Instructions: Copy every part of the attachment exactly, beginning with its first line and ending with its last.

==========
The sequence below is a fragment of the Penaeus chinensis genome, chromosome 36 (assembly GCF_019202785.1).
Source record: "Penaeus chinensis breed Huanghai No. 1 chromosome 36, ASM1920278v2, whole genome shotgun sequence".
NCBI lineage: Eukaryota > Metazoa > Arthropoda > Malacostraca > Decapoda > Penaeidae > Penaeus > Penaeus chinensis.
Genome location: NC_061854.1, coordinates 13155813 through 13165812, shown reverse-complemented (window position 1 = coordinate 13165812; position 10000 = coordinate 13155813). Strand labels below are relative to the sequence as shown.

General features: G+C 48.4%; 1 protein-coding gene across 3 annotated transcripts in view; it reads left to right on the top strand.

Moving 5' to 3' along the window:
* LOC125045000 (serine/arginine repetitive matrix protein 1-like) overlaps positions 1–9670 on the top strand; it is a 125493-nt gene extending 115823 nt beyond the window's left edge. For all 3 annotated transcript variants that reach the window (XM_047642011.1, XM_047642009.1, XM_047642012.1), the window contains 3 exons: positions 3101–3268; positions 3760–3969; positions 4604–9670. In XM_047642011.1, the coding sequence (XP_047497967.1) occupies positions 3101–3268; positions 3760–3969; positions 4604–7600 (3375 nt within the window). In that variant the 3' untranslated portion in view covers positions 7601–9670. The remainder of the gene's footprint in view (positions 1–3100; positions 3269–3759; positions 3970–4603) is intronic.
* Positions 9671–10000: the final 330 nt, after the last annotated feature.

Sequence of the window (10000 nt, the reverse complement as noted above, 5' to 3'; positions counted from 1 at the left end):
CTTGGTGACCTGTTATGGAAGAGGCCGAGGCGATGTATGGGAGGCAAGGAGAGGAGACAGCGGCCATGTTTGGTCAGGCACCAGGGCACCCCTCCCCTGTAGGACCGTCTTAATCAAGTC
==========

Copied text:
The sequence below is a fragment of the Penaeus chinensis genome, chromosome 36 (assembly GCF_019202785.1).
Source record: "Penaeus chinensis breed Huanghai No. 1 chromosome 36, ASM1920278v2, whole genome shotgun sequence".
NCBI lineage: Eukaryota > Metazoa > Arthropoda > Malacostraca > Decapoda > Penaeidae > Penaeus > Penaeus chinensis.
Genome location: NC_061854.1, coordinates 13155813 through 13165812, shown reverse-complemented (window position 1 = coordinate 13165812; position 10000 = coordinate 13155813). Strand labels below are relative to the sequence as shown.

General features: G+C 48.4%; 1 protein-coding gene across 3 annotated transcripts in view; it reads left to right on the top strand.

Moving 5' to 3' along the window:
* LOC125045000 (serine/arginine repetitive matrix protein 1-like) overlaps positions 1–9670 on the top strand; it is a 125493-nt gene extending 115823 nt beyond the window's left edge. For all 3 annotated transcript variants that reach the window (XM_047642011.1, XM_047642009.1, XM_047642012.1), the window contains 3 exons: positions 3101–3268; positions 3760–3969; positions 4604–9670. In XM_047642011.1, the coding sequence (XP_047497967.1) occupies positions 3101–3268; positions 3760–3969; positions 4604–7600 (3375 nt within the window). In that variant the 3' untranslated portion in view covers positions 7601–9670. The remainder of the gene's footprint in view (positions 1–3100; positions 3269–3759; positions 3970–4603) is intronic.
* Positions 9671–10000: the final 330 nt, after the last annotated feature.

Sequence of the window (10000 nt, the reverse complement as noted above, 5' to 3'; positions counted from 1 at the left end):
CTTGGTGACCTGTTATGGAAGAGGCCGAGGCGATGTATGGGAGGCAAGGAGAGGAGACAGCGGCCATGTTTGGTCAGGCACCAGGGCACCCCTCCCCTGTAGGACCGTCTTAATCAAGTC